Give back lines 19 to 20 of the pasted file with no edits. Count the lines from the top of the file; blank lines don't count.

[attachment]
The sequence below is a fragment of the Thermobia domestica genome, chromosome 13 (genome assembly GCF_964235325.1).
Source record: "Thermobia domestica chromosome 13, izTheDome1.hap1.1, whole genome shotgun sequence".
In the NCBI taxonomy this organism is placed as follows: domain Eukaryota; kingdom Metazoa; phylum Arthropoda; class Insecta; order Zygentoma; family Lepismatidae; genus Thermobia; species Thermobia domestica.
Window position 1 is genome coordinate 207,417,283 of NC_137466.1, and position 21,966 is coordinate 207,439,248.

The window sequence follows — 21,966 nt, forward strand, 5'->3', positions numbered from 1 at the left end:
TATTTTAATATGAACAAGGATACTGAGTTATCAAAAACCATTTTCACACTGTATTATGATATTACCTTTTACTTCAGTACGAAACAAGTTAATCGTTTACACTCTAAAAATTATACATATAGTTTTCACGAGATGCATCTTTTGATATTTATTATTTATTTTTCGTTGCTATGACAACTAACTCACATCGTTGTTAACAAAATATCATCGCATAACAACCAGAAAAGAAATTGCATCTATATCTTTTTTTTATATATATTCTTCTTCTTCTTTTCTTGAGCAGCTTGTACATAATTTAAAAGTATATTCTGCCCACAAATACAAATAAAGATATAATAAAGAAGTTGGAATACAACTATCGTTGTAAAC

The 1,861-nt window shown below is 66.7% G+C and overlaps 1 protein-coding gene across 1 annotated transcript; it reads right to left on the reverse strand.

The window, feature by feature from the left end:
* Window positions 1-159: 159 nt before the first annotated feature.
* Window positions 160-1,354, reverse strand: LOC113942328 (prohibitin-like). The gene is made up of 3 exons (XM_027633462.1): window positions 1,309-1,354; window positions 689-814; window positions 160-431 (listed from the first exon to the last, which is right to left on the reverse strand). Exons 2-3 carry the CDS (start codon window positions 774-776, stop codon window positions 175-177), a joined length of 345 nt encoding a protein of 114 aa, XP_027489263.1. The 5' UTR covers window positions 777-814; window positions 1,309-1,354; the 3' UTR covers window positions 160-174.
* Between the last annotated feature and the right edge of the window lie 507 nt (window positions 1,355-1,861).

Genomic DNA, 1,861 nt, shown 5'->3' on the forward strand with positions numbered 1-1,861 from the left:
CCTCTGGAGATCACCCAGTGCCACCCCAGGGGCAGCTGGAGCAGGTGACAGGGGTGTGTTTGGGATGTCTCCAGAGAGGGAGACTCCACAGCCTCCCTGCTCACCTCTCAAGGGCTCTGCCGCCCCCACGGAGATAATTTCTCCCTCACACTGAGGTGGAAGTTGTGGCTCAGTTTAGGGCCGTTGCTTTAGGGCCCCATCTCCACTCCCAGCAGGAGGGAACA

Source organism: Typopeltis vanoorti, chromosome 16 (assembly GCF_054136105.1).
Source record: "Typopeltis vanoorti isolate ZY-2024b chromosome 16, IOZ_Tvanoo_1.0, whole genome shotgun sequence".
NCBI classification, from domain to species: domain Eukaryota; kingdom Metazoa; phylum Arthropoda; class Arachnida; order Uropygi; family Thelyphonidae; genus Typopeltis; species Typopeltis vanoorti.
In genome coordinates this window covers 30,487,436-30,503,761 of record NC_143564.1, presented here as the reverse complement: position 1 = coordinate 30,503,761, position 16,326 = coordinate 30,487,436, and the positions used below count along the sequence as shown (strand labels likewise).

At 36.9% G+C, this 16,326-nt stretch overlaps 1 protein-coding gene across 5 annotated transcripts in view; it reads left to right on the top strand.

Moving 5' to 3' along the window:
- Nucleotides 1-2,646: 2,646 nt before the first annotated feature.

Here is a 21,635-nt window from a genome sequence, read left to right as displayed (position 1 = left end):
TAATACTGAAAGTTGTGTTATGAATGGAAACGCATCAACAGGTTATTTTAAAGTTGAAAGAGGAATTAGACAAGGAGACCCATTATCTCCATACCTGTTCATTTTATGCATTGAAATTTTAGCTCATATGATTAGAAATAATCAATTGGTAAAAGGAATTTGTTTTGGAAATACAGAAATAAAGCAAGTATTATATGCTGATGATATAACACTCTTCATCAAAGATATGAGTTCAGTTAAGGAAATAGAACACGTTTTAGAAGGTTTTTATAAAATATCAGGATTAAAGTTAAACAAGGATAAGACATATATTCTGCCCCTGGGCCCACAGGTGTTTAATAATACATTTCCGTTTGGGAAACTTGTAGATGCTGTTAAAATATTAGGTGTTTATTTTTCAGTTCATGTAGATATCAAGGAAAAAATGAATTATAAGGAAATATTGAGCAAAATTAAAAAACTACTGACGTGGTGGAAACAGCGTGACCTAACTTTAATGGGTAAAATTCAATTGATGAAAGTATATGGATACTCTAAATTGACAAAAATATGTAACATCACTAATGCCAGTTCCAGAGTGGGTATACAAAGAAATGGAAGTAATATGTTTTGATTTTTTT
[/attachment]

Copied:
Moving 5' to 3' along the window:
- Nucleotides 1-2,646: 2,646 nt before the first annotated feature.